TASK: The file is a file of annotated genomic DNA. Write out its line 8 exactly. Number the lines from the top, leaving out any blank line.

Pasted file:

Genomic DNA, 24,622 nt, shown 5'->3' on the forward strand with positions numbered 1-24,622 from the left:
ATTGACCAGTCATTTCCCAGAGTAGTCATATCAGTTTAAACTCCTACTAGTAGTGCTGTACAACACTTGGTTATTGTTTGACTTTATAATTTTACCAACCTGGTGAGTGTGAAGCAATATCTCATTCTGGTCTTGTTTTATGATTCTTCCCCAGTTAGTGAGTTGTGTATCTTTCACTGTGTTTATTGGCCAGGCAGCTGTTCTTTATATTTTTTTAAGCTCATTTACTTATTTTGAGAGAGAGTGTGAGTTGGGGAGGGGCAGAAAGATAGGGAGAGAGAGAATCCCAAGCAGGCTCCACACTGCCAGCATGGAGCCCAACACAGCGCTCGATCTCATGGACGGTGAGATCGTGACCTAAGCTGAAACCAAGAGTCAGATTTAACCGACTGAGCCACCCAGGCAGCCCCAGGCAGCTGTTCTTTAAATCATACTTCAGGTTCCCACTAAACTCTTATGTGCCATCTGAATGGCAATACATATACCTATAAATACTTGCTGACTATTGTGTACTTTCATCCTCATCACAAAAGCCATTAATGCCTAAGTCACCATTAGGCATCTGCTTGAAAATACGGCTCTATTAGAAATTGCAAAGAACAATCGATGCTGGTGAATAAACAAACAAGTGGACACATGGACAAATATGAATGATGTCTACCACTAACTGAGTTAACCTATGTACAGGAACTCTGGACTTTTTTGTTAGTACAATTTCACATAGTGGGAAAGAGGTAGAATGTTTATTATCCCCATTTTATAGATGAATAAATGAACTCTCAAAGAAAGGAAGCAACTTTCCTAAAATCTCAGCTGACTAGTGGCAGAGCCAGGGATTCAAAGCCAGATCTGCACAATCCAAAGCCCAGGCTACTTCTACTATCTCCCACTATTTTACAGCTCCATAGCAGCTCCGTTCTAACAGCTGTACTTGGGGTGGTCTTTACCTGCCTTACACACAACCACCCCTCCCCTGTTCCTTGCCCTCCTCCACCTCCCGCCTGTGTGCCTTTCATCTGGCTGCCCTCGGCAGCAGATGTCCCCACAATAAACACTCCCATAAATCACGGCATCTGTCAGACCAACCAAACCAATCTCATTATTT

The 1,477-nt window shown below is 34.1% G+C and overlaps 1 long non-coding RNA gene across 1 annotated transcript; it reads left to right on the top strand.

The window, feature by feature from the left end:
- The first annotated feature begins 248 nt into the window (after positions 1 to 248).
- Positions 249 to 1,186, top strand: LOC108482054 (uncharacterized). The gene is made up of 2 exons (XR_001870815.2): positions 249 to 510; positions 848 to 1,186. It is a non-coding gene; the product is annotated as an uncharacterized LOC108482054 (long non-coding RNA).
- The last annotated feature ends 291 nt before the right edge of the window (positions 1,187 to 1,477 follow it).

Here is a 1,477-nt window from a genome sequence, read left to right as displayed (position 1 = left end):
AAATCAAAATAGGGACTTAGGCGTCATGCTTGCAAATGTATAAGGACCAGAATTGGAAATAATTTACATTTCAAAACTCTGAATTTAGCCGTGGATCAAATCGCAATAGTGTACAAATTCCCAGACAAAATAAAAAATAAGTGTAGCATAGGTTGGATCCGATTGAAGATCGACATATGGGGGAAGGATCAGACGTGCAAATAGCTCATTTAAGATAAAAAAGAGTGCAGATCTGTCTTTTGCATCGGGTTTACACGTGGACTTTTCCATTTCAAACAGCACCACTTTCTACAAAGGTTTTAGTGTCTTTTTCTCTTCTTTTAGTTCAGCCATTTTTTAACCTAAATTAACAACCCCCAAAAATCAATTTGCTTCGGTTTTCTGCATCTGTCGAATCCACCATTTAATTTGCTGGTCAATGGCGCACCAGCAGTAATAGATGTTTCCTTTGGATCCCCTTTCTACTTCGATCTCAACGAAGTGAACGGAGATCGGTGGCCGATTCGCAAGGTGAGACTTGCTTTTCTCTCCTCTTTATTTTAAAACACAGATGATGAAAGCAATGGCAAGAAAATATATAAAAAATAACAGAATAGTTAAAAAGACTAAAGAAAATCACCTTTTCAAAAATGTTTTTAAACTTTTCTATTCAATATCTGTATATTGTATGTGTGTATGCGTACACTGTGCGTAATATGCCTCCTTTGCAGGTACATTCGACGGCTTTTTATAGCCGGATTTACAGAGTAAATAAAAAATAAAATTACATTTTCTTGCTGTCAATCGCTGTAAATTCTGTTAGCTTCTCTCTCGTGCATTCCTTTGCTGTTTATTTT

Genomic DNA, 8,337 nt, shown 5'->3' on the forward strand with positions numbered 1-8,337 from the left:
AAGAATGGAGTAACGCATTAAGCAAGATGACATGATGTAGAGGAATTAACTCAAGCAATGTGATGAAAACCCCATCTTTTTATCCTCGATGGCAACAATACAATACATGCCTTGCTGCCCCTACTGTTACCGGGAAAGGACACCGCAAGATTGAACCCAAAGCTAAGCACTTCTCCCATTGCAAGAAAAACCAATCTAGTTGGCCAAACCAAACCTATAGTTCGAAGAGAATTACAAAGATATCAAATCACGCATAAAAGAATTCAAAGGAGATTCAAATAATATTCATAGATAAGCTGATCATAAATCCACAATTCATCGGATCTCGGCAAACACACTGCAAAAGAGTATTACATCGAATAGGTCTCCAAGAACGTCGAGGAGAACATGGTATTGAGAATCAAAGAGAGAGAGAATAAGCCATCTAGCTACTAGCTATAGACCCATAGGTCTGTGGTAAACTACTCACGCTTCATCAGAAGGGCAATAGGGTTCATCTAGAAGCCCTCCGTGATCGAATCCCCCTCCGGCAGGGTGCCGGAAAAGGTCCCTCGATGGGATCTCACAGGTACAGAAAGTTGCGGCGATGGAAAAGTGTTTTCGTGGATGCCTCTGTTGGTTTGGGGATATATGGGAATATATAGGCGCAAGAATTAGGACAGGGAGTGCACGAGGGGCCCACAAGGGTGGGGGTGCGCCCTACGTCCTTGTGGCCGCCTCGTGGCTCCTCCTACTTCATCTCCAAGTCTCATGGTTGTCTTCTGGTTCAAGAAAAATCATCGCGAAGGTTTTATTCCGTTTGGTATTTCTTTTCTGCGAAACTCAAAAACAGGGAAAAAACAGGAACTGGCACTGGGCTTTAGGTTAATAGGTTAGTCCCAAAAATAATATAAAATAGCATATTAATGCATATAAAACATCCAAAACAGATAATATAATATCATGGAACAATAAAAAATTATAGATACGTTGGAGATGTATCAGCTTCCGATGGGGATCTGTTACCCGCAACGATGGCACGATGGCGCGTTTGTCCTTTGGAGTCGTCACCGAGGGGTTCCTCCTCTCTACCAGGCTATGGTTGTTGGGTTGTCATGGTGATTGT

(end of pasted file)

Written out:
Here is a 1,477-nt window from a genome sequence, read left to right as displayed (position 1 = left end):